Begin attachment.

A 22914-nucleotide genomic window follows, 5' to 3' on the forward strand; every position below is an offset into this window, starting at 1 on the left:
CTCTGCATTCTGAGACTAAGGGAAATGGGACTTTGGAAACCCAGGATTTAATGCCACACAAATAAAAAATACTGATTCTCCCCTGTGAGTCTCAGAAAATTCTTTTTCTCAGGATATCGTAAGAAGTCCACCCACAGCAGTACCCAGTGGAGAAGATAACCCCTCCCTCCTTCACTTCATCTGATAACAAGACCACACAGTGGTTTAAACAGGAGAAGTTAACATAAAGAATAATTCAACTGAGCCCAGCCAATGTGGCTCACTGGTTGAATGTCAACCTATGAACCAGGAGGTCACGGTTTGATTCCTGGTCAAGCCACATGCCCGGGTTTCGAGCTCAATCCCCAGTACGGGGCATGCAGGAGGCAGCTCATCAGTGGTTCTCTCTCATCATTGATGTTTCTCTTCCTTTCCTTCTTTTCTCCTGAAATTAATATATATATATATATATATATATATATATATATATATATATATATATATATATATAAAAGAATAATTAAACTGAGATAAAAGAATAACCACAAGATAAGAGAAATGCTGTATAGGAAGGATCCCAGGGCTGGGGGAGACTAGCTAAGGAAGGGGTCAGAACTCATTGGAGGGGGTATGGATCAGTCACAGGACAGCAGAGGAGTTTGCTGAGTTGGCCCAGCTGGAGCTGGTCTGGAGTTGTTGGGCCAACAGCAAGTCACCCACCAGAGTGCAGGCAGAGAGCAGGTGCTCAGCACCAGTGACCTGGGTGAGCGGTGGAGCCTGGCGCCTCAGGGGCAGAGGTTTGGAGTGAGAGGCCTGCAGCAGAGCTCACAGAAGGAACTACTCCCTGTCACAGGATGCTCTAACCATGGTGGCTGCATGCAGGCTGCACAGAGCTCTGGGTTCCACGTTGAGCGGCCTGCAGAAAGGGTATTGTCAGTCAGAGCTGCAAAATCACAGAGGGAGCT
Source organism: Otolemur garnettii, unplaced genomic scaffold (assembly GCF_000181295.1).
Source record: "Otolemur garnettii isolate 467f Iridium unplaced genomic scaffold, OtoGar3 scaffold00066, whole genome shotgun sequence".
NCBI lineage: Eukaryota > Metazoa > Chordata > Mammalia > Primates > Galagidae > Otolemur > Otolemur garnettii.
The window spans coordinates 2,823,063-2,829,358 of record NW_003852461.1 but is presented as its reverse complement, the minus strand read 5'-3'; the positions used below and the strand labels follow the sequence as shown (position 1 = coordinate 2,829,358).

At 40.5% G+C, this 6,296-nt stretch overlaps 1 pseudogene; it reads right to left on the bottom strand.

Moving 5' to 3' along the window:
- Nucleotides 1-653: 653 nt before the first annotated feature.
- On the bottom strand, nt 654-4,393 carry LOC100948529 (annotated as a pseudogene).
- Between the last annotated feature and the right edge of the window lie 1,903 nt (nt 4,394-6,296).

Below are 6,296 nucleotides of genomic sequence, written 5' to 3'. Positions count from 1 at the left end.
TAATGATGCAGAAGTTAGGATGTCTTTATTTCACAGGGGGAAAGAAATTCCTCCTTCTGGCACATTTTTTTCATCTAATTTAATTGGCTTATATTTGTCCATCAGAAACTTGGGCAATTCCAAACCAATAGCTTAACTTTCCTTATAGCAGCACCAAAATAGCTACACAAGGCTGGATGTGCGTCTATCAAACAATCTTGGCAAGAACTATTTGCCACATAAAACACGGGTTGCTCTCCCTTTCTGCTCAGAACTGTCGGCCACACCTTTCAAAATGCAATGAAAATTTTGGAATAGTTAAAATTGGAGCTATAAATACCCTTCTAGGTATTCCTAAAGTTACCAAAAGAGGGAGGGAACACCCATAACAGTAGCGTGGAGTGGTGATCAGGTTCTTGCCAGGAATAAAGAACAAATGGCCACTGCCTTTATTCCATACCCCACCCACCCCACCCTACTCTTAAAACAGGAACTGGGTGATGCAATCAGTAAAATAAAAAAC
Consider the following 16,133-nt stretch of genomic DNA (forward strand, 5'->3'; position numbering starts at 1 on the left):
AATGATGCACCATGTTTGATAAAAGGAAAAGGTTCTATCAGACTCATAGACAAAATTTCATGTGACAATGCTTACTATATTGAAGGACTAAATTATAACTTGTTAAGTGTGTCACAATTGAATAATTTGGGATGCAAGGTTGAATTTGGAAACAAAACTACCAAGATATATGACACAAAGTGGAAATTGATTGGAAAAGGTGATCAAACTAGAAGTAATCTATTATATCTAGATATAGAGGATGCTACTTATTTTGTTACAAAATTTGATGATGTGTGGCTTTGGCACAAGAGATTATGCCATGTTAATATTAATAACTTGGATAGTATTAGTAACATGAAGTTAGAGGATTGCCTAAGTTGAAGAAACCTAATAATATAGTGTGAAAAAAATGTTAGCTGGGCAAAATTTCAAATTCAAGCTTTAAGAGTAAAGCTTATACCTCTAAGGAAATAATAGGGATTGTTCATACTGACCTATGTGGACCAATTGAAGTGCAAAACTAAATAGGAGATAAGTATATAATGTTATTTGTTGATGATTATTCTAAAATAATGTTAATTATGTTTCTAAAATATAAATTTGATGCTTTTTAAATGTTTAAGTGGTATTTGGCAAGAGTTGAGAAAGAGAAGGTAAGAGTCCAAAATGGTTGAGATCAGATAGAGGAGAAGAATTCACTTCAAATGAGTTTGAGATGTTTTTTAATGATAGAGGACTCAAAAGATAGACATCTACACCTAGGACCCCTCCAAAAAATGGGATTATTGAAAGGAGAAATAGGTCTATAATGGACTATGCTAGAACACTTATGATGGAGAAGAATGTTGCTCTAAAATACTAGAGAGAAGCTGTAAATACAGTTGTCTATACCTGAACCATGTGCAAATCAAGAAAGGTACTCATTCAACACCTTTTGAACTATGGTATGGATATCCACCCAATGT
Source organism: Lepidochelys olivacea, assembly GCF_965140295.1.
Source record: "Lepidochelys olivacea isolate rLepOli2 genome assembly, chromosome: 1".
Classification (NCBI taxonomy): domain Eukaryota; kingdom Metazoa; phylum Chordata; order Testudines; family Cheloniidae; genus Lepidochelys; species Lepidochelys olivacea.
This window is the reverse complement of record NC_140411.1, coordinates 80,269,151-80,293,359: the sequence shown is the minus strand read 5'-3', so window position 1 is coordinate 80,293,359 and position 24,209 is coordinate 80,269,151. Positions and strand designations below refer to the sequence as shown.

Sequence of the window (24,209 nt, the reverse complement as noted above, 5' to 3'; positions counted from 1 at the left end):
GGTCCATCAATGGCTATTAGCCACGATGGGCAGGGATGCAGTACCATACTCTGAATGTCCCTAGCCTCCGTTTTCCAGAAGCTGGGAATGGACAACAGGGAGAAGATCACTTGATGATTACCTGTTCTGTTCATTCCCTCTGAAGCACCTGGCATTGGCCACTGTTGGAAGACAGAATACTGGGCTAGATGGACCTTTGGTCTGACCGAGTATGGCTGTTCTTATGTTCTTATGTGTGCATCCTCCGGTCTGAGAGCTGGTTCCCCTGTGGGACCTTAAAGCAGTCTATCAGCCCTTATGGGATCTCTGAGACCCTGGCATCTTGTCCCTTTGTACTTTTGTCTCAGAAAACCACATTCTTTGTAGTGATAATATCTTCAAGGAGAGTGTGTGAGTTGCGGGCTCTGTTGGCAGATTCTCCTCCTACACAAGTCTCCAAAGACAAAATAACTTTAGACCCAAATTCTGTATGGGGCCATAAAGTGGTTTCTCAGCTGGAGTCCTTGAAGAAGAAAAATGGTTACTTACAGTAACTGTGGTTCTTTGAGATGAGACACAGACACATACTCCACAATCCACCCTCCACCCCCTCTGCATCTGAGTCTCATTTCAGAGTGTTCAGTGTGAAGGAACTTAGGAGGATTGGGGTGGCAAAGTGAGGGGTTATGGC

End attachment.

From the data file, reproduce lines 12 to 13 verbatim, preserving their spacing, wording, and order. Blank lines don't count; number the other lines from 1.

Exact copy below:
Below are 6,296 nucleotides of genomic sequence, written 5' to 3'. Positions count from 1 at the left end.
TAATGATGCAGAAGTTAGGATGTCTTTATTTCACAGGGGGAAAGAAATTCCTCCTTCTGGCACATTTTTTTCATCTAATTTAATTGGCTTATATTTGTCCATCAGAAACTTGGGCAATTCCAAACCAATAGCTTAACTTTCCTTATAGCAGCACCAAAATAGCTACACAAGGCTGGATGTGCGTCTATCAAACAATCTTGGCAAGAACTATTTGCCACATAAAACACGGGTTGCTCTCCCTTTCTGCTCAGAACTGTCGGCCACACCTTTCAAAATGCAATGAAAATTTTGGAATAGTTAAAATTGGAGCTATAAATACCCTTCTAGGTATTCCTAAAGTTACCAAAAGAGGGAGGGAACACCCATAACAGTAGCGTGGAGTGGTGATCAGGTTCTTGCCAGGAATAAAGAACAAATGGCCACTGCCTTTATTCCATACCCCACCCACCCCACCCTACTCTTAAAACAGGAACTGGGTGATGCAATCAGTAAAATAAAAAAC